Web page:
The Daily Telegraph‘s front page today rails against “mindless” “dumb” “stupid Greenies” endangering the safety of the community by vandalising shark nets, despite the government report the story is based on making no mention of anyone being arrested for damaging the nets or their motivations being known. The report reads:

“With NSW in the grip of a shark epidemic — including 22 grisly attacks since 2015 — stupid Greenies have vandalised a series of shark nets at Queenscliff, Bondi, Dee Why, Manly, Curl Curl and other popular Sydney beaches.”

The story, by Miles Godfrey, is based on the Shark Meshing (Bather Protection) Program 2015-16 Annual Performance Report and is described as an exclusive, despite The Sydney Morning Herald publishing a story based on the same report. Shark nets have been undeniably controversial, and yes the NSW Greens do oppose their use, but perhaps name-calling isn’t necessary in reporting on vandalism of the nets. If Godfrey and the Tele need an example of how to more soberly report on shark net vandalism, they could just look at Godfrey’s remarkably similar front-page story from 2015 based on a previous version of the annual report. According to Godfrey in September 2015:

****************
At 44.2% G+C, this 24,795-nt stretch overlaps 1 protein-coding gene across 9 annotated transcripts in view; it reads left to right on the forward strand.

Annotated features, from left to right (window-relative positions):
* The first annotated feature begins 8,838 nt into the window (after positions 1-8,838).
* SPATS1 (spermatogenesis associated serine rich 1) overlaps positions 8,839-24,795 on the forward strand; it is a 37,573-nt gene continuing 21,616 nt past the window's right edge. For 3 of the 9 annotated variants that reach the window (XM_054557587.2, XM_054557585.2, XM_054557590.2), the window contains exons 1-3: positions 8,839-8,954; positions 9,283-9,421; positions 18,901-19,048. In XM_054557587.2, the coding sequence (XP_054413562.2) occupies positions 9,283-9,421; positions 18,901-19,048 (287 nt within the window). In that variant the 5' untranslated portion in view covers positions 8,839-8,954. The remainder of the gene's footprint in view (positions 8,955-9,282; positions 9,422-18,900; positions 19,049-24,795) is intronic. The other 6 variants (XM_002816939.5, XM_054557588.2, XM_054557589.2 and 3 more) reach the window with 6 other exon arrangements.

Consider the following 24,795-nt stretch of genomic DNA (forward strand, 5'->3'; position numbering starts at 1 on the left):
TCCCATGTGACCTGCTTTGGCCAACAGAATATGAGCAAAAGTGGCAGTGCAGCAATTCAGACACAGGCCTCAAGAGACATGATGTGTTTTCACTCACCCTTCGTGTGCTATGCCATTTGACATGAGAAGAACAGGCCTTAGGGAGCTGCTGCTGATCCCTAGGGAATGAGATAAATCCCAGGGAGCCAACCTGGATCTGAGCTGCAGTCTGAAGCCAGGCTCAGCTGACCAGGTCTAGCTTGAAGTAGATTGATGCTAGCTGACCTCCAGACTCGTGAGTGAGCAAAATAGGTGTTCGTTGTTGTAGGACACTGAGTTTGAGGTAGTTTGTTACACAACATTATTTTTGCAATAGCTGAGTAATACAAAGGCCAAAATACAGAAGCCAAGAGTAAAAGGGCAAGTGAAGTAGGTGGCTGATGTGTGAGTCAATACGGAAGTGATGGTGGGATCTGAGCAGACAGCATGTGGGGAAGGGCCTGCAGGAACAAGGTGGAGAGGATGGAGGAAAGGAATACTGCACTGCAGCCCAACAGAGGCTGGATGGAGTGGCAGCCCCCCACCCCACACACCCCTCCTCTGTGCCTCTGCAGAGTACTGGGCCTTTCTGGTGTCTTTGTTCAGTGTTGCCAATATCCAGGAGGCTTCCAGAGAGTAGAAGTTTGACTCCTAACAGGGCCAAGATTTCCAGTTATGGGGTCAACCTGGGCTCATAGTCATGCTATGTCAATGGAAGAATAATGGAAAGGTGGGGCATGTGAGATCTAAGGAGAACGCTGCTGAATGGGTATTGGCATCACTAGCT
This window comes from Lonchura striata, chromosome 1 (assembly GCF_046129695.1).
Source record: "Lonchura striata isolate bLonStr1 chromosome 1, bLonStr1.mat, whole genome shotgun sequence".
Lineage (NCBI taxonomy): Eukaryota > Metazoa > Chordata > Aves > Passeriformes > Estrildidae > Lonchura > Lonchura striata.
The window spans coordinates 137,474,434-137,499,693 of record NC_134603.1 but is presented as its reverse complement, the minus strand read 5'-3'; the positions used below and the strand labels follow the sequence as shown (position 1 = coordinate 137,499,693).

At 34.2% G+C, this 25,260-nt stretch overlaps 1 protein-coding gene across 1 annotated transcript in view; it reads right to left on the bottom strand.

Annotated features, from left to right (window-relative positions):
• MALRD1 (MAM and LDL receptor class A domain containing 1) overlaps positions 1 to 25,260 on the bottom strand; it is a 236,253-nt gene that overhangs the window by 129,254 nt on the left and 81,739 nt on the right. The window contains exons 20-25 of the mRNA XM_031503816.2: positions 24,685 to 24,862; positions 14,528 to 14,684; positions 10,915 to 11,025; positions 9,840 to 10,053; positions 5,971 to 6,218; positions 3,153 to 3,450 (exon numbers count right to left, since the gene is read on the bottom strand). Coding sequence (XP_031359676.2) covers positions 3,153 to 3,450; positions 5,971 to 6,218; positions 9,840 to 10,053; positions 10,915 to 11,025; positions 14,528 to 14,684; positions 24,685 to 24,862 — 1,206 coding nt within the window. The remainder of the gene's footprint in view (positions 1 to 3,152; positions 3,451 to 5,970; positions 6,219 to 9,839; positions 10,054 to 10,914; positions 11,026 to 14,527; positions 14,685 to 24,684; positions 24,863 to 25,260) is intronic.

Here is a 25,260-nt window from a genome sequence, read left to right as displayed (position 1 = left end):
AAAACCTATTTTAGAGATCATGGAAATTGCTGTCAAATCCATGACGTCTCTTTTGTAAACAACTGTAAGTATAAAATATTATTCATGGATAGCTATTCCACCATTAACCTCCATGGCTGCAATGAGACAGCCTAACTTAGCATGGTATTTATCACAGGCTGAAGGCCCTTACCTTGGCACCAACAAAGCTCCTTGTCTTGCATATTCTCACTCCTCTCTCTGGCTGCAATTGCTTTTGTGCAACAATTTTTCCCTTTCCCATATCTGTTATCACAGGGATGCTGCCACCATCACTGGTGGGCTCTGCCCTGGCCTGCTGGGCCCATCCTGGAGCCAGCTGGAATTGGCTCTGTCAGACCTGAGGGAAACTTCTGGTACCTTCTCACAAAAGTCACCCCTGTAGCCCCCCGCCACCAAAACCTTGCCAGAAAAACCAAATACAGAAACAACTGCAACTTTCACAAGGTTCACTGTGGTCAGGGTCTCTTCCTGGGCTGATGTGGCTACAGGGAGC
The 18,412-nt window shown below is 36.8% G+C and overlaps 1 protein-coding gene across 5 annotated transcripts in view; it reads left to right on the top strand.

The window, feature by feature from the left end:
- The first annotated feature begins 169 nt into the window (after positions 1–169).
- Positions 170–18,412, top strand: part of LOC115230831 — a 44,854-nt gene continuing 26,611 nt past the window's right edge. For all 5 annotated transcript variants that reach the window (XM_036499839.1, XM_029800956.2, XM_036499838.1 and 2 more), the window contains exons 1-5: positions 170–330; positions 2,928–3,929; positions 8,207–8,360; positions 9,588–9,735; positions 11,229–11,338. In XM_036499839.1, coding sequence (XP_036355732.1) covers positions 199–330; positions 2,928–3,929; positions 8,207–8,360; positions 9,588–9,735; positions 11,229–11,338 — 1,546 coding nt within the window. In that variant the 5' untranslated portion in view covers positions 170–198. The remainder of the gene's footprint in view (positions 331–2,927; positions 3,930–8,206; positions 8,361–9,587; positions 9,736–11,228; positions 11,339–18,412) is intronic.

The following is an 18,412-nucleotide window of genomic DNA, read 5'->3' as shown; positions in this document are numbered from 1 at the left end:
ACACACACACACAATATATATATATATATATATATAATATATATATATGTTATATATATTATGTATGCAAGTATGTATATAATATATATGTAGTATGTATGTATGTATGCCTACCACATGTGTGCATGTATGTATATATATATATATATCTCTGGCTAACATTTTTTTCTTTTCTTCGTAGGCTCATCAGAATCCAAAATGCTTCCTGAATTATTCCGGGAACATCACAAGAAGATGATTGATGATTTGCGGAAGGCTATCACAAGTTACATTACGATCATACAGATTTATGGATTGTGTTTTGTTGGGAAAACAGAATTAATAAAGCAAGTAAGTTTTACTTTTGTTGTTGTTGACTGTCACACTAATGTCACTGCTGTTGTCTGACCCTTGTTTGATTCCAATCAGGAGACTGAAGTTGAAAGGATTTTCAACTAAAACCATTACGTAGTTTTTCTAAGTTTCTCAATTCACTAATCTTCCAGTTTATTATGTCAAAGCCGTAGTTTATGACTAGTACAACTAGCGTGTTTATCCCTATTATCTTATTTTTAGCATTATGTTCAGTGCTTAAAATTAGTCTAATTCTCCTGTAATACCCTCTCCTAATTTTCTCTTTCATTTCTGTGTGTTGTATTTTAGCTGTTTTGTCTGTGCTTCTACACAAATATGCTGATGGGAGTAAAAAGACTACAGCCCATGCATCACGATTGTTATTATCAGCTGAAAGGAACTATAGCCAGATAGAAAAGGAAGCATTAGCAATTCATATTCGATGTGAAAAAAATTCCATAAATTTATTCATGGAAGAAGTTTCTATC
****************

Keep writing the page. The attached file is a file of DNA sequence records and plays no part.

“Eco-warriors have vandalised NSW shark nets at least 14 times in the past five years, leaving beaches temporarily unprotected from man-eaters in spring and summer — and in some cases allowing damaged nets to drift kilometres through the ocean.”

Today’s story ran under the headline “Attack of the Net Nuts”, while the previous one was “Great White Dopes”. No use of the term “stupid Greenies” in that story, but it did include this quote from a Department of Industries spokesman, admitting “Proof of malicious damage is difficult, unless observed”.

Don’t let the truth get in the way of a good story.

Peter Fray

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